Commission negotiators hope that Germany will eventually cave in, on 10 July.
However, it remains to be seen whether Chancellor Angela Merkel, who will face general elections in September, will give the go-ahead to a free trade deal against the backdrop of a violent economic recession.
Since the collapse of Wall Street, last autumn, the mood towards free trade liberalisation has changed in Europe and in the US and the FTA with Korea has become a hard sell for the Commission. Moreover, even if Germany accepts a deal, Ashton will also have to convince other member states like Italy or Poland, which are also reluctant to support the agreement.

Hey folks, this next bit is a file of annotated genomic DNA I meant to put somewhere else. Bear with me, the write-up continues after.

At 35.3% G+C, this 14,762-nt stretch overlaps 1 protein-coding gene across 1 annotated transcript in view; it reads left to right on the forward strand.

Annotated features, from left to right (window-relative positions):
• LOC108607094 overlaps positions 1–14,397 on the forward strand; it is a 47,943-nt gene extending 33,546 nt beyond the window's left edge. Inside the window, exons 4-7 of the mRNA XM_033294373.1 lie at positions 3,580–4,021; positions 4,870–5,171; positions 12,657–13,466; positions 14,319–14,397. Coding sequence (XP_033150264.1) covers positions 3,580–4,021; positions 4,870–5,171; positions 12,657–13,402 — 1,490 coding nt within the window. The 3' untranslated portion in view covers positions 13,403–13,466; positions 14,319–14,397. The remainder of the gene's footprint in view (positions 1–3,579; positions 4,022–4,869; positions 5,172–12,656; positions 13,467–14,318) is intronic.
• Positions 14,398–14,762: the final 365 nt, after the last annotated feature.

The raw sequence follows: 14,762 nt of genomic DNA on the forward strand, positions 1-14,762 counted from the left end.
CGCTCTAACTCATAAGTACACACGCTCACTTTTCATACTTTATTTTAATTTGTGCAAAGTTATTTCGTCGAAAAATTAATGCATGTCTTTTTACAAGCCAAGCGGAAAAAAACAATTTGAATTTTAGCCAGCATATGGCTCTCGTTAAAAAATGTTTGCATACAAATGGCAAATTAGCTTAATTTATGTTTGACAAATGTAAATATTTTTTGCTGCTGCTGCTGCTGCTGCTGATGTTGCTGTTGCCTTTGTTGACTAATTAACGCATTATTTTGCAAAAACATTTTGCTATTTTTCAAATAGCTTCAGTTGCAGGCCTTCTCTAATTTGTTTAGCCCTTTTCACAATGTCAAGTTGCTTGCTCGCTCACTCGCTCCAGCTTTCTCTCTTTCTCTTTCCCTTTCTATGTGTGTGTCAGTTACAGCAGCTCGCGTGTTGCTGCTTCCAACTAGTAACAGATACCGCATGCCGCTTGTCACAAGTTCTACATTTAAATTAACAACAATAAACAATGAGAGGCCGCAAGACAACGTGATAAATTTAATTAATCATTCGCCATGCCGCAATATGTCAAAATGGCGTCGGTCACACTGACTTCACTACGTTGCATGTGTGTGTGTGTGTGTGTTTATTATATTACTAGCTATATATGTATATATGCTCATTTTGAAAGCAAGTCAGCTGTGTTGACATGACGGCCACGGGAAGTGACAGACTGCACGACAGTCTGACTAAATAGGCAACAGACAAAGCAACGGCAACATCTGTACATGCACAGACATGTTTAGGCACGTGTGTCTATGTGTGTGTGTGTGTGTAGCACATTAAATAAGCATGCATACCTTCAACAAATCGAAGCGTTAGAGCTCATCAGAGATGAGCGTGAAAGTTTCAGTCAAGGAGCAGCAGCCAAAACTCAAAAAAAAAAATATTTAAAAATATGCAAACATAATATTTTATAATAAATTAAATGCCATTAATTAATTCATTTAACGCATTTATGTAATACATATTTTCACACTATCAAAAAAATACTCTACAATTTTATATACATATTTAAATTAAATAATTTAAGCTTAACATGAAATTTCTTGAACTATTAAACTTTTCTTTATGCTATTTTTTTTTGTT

However, the Commission’s negotiators and the Swedish Presidency of the EU are more confident than they were two months ago and believe there is a chance to clinch a deal over the summer. The conditional tough unanimous support expressed by all EU leaders in favour of Barroso’s second term at the head of the Commission is seen as good news by FTA supporters. In May and early June, the president had put a brake on the trade talks, fearing that a deal would not go down well in Berlin, and would have weakened Merkel’s support for his second mandate. However, this situation of uncertainty could last even longer, since the confirmation of Barroso by the European Parliament is set to be postponed until the autumn. Therefore, the window of opportunity to conclude the talks launched in May 2007 is narrow. During the autumn, the preparation of the next mandate of the Commission could undermine the credibility of Ashton as a negotiator in the eyes of Korean diplomats. The commissioner could be part of the next Commission line-up but not necessarily with the trade portfolio.